I was sitting in my car in bumper-to-bumper traffic and I was not happy about it. I was due into my office for a 9 a.m. meeting and I knew I would never make it on time. All sorts of thoughts started to run through my head. Wasn’t I a fool for not leaving enough time for my drive? What if my boss reprimanded me for being late, or worse yet, fired me? Why shouldn’t I be on time when my co-workers were going to be? As my mind raced from one thought to the next, I started to get a headache. My heart was thumping and the back of my neck was beginning to sweat. All in all, I felt terrible.
We’ve all been in situations where things don’t go according to plan. But that’s not what is important. What is essential is the way we talk to ourselves about these situations. Talking to ourselves negatively, like I was doing, can make us feel awful about ourselves and make a difficult situation worse. What if I had accepted the fact that I was going to be late and instead of worrying about the consequences and beating myself up over it, turned the experience into something positive? I could have switched on a news radio station and had something interesting to discuss with my co-workers when I arrived. I could have used the time to think about the things I was going to contribute to the meeting, so that I would have had something to tell my boss if I did arrive late. Or, I simply could have put on some music that I enjoyed and did some deep breathing while listening to it.
What’s the best way to flip from negative to positive self-talk? The first step is to recognize what we are doing. Far too often, our thoughts pass through our minds without us even being aware that we are thinking them. When we really listen to what we are telling ourselves, we will see that the negative self-talk falls into four basic categories:
- Criticizing ourselves (i.e. I’m horrible at such and such. My friends are much better than I.)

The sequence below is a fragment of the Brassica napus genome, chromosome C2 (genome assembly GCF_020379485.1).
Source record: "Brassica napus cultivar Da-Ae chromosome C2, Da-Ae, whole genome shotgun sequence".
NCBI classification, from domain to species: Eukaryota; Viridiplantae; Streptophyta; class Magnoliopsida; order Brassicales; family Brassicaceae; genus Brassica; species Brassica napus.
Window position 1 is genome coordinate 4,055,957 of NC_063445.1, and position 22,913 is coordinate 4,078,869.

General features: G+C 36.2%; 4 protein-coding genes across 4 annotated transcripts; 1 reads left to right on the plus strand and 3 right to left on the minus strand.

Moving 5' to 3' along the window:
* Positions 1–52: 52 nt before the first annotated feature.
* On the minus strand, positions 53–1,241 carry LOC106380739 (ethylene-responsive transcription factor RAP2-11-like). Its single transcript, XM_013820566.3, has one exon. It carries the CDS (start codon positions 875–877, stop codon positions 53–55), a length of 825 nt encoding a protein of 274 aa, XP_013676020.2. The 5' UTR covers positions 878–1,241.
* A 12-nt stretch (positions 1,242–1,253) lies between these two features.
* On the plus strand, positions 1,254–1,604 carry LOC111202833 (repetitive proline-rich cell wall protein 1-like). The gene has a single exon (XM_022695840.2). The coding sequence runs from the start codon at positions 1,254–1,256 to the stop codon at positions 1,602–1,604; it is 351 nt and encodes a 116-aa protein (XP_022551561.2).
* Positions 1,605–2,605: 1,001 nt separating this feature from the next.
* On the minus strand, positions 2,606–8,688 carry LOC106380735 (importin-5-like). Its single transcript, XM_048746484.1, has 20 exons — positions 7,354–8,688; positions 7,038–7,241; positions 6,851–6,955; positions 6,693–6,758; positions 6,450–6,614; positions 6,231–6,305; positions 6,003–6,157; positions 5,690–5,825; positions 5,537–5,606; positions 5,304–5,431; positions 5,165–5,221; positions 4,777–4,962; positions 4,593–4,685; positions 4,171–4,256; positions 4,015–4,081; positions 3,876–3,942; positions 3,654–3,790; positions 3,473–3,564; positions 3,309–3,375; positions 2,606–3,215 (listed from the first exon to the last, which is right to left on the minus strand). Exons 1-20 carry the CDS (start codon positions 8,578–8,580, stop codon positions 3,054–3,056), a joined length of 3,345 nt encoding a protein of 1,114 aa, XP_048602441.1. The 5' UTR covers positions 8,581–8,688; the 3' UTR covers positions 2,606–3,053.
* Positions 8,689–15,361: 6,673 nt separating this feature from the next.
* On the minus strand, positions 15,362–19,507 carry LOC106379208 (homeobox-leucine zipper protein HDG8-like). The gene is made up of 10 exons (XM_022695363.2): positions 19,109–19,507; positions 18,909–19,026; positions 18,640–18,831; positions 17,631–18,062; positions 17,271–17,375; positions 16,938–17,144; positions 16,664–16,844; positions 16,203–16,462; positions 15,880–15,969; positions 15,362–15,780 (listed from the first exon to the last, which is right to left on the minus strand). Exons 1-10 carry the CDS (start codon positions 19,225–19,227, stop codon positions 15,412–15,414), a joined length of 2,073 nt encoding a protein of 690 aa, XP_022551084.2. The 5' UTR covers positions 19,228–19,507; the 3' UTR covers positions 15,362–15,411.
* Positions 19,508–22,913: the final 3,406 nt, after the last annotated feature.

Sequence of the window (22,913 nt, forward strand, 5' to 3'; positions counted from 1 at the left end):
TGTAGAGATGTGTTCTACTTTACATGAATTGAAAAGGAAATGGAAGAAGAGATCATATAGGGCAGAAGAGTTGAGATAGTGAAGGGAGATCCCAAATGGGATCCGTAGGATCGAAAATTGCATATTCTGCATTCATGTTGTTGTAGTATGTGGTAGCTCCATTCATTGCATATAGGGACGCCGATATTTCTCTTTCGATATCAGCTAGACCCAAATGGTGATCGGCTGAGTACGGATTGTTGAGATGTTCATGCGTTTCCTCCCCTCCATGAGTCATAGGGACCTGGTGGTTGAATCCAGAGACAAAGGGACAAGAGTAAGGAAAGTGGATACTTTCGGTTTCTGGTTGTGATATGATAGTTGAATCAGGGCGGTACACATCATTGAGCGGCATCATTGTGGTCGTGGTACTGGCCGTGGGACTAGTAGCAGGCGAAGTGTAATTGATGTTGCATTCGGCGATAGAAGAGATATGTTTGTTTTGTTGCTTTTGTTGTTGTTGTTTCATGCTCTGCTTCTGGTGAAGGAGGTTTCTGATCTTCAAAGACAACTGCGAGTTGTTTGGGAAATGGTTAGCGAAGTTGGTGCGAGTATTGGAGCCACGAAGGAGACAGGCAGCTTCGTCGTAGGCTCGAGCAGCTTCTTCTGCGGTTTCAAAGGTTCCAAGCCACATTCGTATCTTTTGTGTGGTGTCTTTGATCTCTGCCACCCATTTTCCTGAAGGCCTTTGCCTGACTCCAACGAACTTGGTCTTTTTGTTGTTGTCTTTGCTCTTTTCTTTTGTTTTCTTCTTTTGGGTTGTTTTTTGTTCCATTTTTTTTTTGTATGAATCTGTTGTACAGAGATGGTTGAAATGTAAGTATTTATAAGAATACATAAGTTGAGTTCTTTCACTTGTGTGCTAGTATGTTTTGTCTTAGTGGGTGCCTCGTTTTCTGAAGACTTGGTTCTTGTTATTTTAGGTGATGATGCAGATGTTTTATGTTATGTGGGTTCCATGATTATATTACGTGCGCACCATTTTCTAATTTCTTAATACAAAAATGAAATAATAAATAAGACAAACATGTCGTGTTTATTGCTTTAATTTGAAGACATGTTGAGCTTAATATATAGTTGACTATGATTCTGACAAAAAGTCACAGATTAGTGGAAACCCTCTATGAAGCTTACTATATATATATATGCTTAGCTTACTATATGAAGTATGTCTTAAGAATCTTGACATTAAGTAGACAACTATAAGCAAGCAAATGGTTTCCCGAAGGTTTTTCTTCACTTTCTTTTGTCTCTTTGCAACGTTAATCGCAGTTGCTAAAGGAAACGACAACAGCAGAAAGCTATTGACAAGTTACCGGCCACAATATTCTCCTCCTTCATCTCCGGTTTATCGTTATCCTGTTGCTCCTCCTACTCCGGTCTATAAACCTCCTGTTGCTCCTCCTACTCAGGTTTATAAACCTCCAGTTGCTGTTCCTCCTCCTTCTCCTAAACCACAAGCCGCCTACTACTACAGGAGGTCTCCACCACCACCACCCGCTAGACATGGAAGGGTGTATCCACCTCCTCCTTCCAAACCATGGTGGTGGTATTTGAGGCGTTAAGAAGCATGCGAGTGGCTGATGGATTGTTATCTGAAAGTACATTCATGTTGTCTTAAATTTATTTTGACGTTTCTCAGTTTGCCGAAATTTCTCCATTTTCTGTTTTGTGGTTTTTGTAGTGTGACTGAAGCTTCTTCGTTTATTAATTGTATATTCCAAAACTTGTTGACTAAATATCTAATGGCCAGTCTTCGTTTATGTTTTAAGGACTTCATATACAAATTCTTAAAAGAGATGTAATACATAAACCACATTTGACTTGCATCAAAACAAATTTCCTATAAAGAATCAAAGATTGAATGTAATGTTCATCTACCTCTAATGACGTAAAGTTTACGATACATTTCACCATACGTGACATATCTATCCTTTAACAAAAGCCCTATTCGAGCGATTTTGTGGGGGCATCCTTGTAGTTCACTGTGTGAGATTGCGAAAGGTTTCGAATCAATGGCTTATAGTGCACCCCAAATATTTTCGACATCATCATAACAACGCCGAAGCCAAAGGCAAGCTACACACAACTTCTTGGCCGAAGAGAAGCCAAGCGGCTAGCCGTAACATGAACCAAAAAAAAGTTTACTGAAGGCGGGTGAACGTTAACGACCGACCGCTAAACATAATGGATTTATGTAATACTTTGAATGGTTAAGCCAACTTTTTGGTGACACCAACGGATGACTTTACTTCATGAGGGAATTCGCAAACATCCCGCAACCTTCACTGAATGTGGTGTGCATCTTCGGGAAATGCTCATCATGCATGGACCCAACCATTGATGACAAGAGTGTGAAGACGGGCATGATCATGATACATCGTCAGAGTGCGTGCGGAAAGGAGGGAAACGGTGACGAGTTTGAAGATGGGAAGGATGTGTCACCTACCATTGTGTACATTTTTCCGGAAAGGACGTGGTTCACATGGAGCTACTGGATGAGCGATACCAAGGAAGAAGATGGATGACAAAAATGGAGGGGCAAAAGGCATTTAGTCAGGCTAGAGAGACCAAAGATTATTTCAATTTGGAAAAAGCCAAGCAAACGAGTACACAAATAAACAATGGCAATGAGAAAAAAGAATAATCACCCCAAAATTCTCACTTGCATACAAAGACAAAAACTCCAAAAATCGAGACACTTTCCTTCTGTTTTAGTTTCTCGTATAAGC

- Giving up and saying that things are hopeless (i.e. I’ll never be able to do such and such.)
- Worrying about the future (i.e. What if such and such happens? Won’t that be terrible?)
- Concluding we should be perfect (i.e. I should be able to do such and such. If I can’t, I’m a complete failure.)
Once we have recognized that we are thinking in one or all of these ways, it’s time to battle our negative self-talk. The best way to do this is by countering each thought with an opposing, positive statement that questions or refutes the original thought and then rehearsing the counterstatement over and over again until it becomes second nature. For example, while sitting in traffic, I worried, What if my boss reprimands me? I could have countered this negative thought with the statement, So what if my boss reprimands me? It’s not so horrible. She’ll get over it and so will I.
If we have the opportunity to write down our counterstatements, that’s even better because it makes rehearsing them that much easier. As difficult as challenging our own self-talk may seem, it is essential if we are to take control of our lives. With responsibility comes ownership and with ownership comes the possibility of greatly reducing anxiety and enhancing self-esteem. It’s no secret that those who suffer from depression and anxiety disorder report that negative thinking is a big part of the reason why. And studies have shown that when negative self-talk is eliminated, depression lifts.
There are many obstacles we face in life that are out of our control. Our self-talk is the one thing that we, alone, can regulate. Why make things more difficult for ourselves than we have to? If we can master our thoughts, then we can master life.
By the way, my boss and several co-workers hit the same traffic jam as I did and all arrived late for the 9 a.m. meeting. When we got to the office, we laughed about it.
About the author: Wendy Aron is the author of Hide & Seek: How I Laughed at Depression, Conquered My Fears and Found Happiness